When employees can see the progress they're making at work, they can receive an intrinsic reward for it. Even if the progress is slow, noticeable progress can contribute to a more motivated employee. This gives them a sense of accomplishment and personal fulfilment that they're doing well in their job.

Example: Gerald is an IT software engineer who codes and troubleshoots various software for his clients every day. To keep him motivated, Gerald's manager gives him a checklist of the tasks he has that he can check off whenever he completes a task. When Gerald checks off multiple tasks in a day, he feels motivated to continue doing well at his job, since he is making good progress on his tasks.

Feeling like you're contributing to their team and feeling accomplished

Feeling like you're part of a team is important since it promotes inclusivity. It promotes a kind of intrinsic reward that keeps you motivated to perform better so that you can contribute more to your team and stay focused on your work. Getting recognition from your team members when you perform at your job can also help you feel motivated. This also gives you a sense of accomplishment, helping you feel like you can contribute even more at your job.

Example: Carol is an account manager in a marketing agency. Her first role is to manage her creative designers, content strategists and clients for a project. As an account manager, being able to keep the team on track to complete deadlines and meet goals can let her feel like she's contributing to her team. This helps Carol feel important and accomplished whenever the team hits deadlines together.

Related: 11 Team-Building Activities for Companies (With Tips)

Learning or mastering a new skill

Learning or mastering a new skill gives you an intrinsic reward that can greater motivate you in your job. This reward usually comes as on-the-job training, online courses or educational retreats or further learning. When an employee learns a new skill, they may feel that they can apply it to their current role in their job, which leads to motivation to try it out at work. Investing in your staff members' progress can also lead to them performing better at their job and contributing effectively to the company.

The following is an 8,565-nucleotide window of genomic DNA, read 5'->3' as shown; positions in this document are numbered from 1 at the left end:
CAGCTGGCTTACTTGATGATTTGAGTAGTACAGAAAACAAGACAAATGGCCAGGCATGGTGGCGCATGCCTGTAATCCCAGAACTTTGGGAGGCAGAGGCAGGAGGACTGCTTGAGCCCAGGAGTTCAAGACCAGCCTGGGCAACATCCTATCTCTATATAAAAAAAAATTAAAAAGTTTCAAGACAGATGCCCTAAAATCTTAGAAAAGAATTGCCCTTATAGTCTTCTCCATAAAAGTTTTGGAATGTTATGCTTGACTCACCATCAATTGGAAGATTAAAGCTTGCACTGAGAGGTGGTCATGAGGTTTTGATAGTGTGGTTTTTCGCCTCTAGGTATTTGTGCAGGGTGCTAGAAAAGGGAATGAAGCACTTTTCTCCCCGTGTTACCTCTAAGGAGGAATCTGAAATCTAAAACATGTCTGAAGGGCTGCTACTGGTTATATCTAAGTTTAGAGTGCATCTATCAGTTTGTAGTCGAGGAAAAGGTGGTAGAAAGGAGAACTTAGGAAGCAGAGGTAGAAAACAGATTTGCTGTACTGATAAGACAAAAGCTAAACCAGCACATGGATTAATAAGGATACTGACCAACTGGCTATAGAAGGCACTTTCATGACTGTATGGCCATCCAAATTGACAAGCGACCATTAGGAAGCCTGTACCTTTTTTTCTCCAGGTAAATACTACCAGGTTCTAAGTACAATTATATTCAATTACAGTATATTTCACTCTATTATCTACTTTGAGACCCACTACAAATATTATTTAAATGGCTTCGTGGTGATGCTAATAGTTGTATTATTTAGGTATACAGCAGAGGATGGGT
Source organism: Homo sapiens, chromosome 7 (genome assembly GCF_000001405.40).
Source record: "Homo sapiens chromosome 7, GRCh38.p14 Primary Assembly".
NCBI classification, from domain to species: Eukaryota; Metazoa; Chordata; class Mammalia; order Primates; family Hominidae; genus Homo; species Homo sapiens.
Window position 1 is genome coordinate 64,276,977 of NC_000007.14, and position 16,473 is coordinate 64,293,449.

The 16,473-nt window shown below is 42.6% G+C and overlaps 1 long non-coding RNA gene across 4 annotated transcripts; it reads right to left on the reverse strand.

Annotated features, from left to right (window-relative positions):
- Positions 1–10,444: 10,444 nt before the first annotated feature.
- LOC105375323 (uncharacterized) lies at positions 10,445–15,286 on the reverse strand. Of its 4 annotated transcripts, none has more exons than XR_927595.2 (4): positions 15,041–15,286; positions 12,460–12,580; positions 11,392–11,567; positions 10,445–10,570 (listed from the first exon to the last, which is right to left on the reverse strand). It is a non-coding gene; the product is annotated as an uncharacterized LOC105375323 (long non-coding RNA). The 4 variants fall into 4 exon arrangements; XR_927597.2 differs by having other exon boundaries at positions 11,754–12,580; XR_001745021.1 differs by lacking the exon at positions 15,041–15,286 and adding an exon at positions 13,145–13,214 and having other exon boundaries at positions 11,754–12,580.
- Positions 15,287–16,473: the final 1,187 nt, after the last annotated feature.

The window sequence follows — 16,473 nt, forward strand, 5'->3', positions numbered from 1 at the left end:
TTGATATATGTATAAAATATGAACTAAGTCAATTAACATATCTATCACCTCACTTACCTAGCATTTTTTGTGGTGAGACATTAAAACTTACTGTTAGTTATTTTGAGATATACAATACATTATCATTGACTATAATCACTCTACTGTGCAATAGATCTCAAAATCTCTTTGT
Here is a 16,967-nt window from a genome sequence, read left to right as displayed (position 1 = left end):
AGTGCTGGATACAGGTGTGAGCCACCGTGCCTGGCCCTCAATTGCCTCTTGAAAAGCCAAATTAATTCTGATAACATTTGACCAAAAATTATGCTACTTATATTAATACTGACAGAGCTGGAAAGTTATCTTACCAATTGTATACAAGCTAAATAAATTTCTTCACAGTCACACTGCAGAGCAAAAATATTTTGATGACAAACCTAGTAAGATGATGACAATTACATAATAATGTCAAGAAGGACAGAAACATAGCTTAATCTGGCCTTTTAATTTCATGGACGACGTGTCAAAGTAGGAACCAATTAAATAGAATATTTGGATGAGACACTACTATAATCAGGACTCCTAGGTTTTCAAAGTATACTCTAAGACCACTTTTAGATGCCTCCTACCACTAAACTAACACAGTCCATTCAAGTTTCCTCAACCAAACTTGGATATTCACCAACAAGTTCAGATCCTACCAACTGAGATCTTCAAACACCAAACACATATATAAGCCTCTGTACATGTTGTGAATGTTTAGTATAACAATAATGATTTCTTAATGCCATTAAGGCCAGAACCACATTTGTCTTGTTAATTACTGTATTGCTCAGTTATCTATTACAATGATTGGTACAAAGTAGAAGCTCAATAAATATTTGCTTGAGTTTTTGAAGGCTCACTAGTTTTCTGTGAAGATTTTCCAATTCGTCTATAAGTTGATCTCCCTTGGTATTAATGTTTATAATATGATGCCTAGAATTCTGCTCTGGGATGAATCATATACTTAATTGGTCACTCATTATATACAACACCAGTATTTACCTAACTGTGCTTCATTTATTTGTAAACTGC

Example: Stacy is a yoga teacher who teaches basic yoga in a school. Recently, she learned aerial yoga as part of her self-development efforts. This motivated her to master the art of aerial yoga so that she can move on to teaching more advanced yoga classes instead of the basic yoga she's teaching now.

Related: The Importance of Training Employees (With 11 Benefits)

How to include intrinsic rewards in the workplace

If you're in a management or team leader role, you may be able to add intrinsic rewards for your team members. Here are some ways to introduce intrinsic rewards at work:

1. Enforce a good work culture

Having a good work culture and environment is very important to many employees. Ensuring that a good work culture is present at work means that intrinsic rewards are a priority since the employees' welfare and well-being are important to the company. If you're currently working in an environment without a good work culture, making small steps to enforce a good work culture can be a good starter. Researching companies that have made culture shifts can help you decide what steps to take to improve your work culture in the office.

Related: What Is Employee Retention and How to Improve It (With Steps)

2. Give employees more freedom

Having a sense of autonomy in the workplace can be important to some employees since they feel more motivated when they can make decisions and choices in their job without being micromanaged daily. Letting your team members have the freedom to choose what they want to do daily in their role and manage their own tasks can be a form of intrinsic reward. This gives employees a sense of ownership, which can encourage them to have a sense of leadership since they're in charge of their role.

3. Promote interaction within the workplace

Humans desire social interaction as it leads to them feeling connected to others. Promoting workplace interaction amongst employees can serve as a good break, encourage understanding of their colleagues and result in a healthier and happier workplace. Being able to interact with others in their job can also be a form of intrinsic reward, since they may feel more relaxed while doing their job.